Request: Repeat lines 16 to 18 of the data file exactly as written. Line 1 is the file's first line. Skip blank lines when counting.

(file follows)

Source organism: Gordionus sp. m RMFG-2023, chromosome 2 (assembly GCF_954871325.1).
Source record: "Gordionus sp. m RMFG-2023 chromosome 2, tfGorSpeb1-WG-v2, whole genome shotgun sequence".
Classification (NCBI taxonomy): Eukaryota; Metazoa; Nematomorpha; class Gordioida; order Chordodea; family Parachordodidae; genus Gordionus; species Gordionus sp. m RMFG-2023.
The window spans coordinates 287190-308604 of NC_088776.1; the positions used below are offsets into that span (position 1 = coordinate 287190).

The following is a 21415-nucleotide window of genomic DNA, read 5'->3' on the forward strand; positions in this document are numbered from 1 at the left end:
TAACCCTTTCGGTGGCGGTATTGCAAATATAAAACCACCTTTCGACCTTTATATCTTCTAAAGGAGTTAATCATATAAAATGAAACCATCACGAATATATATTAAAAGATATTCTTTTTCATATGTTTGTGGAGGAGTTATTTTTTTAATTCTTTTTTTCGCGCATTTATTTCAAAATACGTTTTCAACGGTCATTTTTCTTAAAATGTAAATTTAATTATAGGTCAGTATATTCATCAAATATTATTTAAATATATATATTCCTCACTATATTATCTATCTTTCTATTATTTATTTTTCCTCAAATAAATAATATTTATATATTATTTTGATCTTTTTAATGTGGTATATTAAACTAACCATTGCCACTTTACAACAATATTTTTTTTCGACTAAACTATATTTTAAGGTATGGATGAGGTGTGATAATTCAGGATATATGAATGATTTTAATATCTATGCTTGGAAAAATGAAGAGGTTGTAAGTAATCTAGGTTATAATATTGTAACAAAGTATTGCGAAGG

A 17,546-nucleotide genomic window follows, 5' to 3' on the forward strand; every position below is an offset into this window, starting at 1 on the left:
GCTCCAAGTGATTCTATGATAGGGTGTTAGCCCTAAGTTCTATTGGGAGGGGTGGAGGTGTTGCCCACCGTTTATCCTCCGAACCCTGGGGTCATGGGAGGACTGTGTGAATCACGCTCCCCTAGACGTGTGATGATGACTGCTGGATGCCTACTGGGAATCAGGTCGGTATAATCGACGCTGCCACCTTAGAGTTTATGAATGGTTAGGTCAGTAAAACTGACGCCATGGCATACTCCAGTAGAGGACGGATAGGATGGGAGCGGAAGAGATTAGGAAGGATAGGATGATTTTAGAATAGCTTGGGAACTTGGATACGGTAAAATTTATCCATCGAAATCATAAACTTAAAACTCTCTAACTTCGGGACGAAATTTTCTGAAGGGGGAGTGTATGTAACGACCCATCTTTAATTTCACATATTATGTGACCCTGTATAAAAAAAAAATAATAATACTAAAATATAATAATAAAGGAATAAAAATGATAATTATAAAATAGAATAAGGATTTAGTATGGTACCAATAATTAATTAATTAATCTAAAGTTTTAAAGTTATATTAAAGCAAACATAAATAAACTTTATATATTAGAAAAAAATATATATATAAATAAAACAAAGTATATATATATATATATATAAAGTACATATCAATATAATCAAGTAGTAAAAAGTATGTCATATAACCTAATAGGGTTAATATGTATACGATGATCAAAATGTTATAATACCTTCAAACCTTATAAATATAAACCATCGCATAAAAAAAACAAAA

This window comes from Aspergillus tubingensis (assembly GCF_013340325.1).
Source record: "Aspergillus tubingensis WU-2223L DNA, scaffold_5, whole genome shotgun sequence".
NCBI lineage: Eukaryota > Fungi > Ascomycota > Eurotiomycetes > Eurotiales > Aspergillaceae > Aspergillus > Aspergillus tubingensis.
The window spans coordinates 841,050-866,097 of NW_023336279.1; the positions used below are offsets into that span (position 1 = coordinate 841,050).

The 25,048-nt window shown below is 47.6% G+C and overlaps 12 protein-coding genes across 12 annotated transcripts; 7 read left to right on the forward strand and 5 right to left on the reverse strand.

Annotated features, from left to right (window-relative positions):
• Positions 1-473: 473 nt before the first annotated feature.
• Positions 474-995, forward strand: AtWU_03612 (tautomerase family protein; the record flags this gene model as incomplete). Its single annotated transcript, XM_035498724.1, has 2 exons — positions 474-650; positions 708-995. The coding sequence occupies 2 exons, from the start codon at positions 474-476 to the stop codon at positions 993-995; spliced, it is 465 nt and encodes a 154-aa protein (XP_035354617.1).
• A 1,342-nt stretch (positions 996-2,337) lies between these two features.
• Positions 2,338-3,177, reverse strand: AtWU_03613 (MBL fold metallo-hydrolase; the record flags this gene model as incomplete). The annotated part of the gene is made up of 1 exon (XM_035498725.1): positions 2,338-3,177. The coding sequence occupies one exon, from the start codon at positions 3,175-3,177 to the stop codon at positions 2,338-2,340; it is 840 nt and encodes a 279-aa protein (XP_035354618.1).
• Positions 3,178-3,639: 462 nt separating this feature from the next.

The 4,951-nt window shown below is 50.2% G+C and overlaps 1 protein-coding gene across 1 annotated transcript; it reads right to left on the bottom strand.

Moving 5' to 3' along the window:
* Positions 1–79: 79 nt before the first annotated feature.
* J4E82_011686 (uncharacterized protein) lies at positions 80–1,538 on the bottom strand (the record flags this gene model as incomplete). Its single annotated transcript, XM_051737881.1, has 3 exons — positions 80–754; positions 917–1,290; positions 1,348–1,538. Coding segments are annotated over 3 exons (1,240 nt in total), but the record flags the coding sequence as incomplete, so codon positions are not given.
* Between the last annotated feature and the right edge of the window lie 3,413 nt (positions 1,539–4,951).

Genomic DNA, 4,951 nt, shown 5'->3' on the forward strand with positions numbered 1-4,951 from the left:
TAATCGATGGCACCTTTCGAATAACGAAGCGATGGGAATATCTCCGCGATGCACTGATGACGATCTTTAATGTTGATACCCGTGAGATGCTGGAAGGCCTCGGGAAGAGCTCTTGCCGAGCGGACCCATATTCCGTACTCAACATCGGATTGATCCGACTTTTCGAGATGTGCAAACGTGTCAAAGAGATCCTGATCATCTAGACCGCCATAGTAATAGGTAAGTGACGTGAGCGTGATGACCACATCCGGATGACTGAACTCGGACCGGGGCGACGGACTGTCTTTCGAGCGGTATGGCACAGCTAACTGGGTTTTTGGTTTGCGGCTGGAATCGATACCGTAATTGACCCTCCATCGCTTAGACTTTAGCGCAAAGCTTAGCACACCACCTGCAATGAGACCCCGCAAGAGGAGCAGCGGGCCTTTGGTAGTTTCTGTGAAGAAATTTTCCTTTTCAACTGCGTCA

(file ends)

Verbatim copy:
• Positions 474-995, forward strand: AtWU_03612 (tautomerase family protein; the record flags this gene model as incomplete). Its single annotated transcript, XM_035498724.1, has 2 exons — positions 474-650; positions 708-995. The coding sequence occupies 2 exons, from the start codon at positions 474-476 to the stop codon at positions 993-995; spliced, it is 465 nt and encodes a 154-aa protein (XP_035354617.1).
• A 1,342-nt stretch (positions 996-2,337) lies between these two features.
• Positions 2,338-3,177, reverse strand: AtWU_03613 (MBL fold metallo-hydrolase; the record flags this gene model as incomplete). The annotated part of the gene is made up of 1 exon (XM_035498725.1): positions 2,338-3,177. The coding sequence occupies one exon, from the start codon at positions 3,175-3,177 to the stop codon at positions 2,338-2,340; it is 840 nt and encodes a 279-aa protein (XP_035354618.1).